I’m doing something I’ve never done before. I’m drawing “something” every day for 28 days. I have never drawn “something” every day before, and I don’t remember drawing more than one day in a row. If I did at all, it was because I was working on a particular project. Or maybe it was back when I was in college and I had a “sketchbook project” but I’m pretty sure I cheated at that one. Seriously, I don’t think I’ve ever done it.
And do you know what the best advice given with regard to improving your drawing skills is? Yep, it’s DRAW MORE! In fact, DRAW EVERY DAY. Keep a sketchbook. And I have ALWAYS sucked at that because I self-edit. I want to get it right the first time or I don’t want to waste the paper. Yes, I realize the irony in this because you can’t improve if you don’t practice. So maybe I wasted the paper afterall?
And then came the challenge that made me think about this. The Twenty-Eight Day Art Challenge.
These two bit are the most important part of this challenge to me:
The topic for the chat on January 22nd was all about finding your voice as an illustrator. Our idea is to give y’all a chance to springboard yourselves further into finding the answer to that question.
Draw something every day for the month of February. (Or really, as often as you can.) The medium is up to you: traditional, digital, combined mediums-whatever works.
Because I just have so much free time to work with, I was (am) terrified of this challenge (it’s Day 16 today so I’m writing from just past the mid-point). So I kicked myself – why am I terrified of doing the thing I tell everyone I do? Well that’s silly! I guess, as usual, I’m afraid to fail. Which is also silly. Fail at what, exactly? If I miss a day, nobody cares but me. So ok, I figured I’d better do this thing.
First of all, I had no idea how to approach it or what I wanted to do. So I was off to a shakey start and posted a coloring card that I’d finished that day. I think the original sketch for that card is actually cuter than the card. At least, it would have been more appropriate to post the sketch based on where this actually went.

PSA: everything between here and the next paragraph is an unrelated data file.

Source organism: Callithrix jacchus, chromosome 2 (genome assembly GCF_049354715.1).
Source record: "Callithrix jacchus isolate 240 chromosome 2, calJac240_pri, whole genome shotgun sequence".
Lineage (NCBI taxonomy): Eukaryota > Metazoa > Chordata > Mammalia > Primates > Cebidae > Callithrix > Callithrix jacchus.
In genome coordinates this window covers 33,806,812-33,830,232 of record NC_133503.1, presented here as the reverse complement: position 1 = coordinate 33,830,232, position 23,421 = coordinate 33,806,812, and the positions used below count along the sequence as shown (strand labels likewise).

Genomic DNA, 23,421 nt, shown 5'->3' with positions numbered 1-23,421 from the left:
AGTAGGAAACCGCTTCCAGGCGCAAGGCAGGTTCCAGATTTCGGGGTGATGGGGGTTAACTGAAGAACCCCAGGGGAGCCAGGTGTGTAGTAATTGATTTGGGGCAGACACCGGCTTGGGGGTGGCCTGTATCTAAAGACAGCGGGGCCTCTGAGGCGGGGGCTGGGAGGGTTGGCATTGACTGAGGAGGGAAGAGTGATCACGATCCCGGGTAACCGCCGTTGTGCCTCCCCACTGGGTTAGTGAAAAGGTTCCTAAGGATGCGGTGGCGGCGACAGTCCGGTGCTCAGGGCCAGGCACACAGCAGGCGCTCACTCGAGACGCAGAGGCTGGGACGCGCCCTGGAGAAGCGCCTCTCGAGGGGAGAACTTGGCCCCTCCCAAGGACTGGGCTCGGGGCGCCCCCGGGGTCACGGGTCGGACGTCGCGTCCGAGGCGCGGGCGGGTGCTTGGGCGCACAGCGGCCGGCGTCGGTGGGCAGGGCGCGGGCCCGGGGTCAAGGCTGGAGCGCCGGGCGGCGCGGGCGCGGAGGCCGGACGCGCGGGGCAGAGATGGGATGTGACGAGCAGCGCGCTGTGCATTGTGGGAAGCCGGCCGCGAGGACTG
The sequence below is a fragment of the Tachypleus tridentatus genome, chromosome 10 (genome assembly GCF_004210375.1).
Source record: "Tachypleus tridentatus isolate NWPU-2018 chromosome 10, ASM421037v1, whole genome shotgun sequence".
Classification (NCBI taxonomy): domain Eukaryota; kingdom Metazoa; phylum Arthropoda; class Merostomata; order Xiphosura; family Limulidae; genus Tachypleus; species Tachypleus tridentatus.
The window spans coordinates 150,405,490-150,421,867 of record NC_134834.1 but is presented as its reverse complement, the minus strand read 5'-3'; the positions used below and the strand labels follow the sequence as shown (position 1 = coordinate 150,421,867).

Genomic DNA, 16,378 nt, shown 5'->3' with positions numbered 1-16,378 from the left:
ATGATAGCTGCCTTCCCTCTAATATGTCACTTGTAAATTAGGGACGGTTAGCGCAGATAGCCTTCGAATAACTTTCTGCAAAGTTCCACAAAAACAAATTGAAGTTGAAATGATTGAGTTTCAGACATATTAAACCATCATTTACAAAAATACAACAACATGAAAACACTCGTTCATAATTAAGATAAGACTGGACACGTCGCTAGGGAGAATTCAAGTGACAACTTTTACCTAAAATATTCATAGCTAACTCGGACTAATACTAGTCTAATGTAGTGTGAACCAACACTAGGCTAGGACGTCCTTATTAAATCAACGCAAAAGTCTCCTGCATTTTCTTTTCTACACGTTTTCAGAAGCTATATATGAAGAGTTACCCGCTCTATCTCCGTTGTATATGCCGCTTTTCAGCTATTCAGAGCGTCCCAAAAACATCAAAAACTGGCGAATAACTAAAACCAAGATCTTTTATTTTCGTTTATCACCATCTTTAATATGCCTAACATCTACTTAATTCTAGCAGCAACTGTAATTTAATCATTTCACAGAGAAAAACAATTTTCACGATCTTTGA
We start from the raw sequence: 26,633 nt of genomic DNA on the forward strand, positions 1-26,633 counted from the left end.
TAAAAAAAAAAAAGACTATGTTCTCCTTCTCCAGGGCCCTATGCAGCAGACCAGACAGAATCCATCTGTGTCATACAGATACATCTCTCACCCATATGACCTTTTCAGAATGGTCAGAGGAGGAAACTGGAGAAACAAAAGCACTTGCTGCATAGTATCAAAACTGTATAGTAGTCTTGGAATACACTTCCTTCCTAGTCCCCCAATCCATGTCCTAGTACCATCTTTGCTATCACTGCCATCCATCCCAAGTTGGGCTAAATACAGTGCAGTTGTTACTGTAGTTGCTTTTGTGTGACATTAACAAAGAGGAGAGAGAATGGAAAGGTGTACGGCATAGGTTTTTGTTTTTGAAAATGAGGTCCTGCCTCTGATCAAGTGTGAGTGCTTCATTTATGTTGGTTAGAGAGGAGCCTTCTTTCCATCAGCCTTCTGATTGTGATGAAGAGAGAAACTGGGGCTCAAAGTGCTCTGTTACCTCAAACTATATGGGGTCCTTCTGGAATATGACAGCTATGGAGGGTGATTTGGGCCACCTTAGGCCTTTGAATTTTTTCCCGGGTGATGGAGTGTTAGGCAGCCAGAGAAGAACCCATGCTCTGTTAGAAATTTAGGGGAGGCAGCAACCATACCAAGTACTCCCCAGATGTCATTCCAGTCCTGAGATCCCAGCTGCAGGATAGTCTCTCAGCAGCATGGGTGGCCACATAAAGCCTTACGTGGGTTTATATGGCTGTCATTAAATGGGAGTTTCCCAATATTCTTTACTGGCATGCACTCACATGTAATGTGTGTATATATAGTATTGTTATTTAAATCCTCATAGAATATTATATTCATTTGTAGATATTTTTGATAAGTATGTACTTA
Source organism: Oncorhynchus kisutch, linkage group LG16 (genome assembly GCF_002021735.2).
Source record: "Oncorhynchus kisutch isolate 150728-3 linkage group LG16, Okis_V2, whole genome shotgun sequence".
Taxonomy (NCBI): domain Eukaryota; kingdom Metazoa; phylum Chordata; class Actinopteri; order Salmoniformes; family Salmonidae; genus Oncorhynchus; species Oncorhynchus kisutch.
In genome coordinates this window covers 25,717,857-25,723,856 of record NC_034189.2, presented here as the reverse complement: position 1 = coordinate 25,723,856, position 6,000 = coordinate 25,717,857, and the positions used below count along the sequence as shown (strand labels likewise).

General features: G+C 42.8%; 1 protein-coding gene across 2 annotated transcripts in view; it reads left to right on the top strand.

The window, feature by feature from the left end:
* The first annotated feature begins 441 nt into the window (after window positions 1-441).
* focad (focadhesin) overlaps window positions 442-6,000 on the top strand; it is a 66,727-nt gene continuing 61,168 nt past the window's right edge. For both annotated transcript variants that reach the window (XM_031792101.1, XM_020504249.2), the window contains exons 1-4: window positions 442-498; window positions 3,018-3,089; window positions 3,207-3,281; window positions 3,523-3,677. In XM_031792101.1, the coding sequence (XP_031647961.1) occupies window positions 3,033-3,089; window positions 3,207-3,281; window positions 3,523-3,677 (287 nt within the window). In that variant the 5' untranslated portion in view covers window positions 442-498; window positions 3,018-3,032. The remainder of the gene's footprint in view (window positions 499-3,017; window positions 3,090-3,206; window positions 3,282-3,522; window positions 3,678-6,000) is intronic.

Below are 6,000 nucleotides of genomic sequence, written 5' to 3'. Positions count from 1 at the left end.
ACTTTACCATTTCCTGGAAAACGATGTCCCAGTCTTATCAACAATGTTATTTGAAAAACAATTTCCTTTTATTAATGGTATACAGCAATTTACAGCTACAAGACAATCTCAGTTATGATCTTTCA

The next day, February 2nd, I sketched a tired groundhog, snapped a photo of it with my phone, and posted it. Hey, that worked pretty well. On day 3, I did an almost complete sketch for Tu B’Shvat (something like arbor day). I decided my theme was going to be holidays.
But then it went a little downhill. The week was so busy that I couldn’t find time to draw until very late at night. On day 5, it was literally 11:55. I said to my husband, “I can’t do this. Forget it, I’ll just draw two tomorrow instead.” And his response was “Be honest with yourself.” So I quickly scribbled out “something” just before midnight. A quick sketch of a boy writing a note. I figured I’d still draw something better the next day, but it turned out by the end of that night I’d only had time to complete one drawing. But it was pretty good. So I ended up retro-actively posting the scribbled boy. And I kind of feel more honest about that, just like my husband had said. Take THAT internal self-editor!
By the end of the week, I was finding a groove. There was no way in heck I’d be able to make time to finish anything or even work on the computer so my sketches would “appear” more finished like some artists are able to do. I started to content myself with beginning a sketch sometime between 9:30 and 11:00 at night and posting a smartphone snapshot to Twitter before or around midnight.
I know I shouldn’t be terribly surprised but I already see an improvement in my sketching. And I’m also working out time management. I’m starting to learn how long my sketches will take if they don’t put up a fight. And also importantly… (read the ending paragraph of the challenge:)
Our hope is that at the end of this challenge you will be able to look back at these sketches and see the stories, themes, and characters that appeal to you the most. With a bank of beloved topics, who wouldn’t be inspired to then create a new picture book, comic, or novel? Wouldn’t you want to take at least one of those illustrations further and see where they take you?
… while I’m not finding stories to write, I’m certainly coming up with work I hope to take to the next step and finish. This is more or less the same idea. So thank you Diandra Mae and Sylvia Liu for this most recent kick in the butt in the right direction. And for helping me figure out how to actually fill a sketchbook.
A gallery of my (mostly) holiday-themed submissions is posted below the social links. Posting half today and half at the end of the month. But keeping up to date with posting them on Twitter tagged #KidLitArt28 (click there if you want to see what other folks are posting).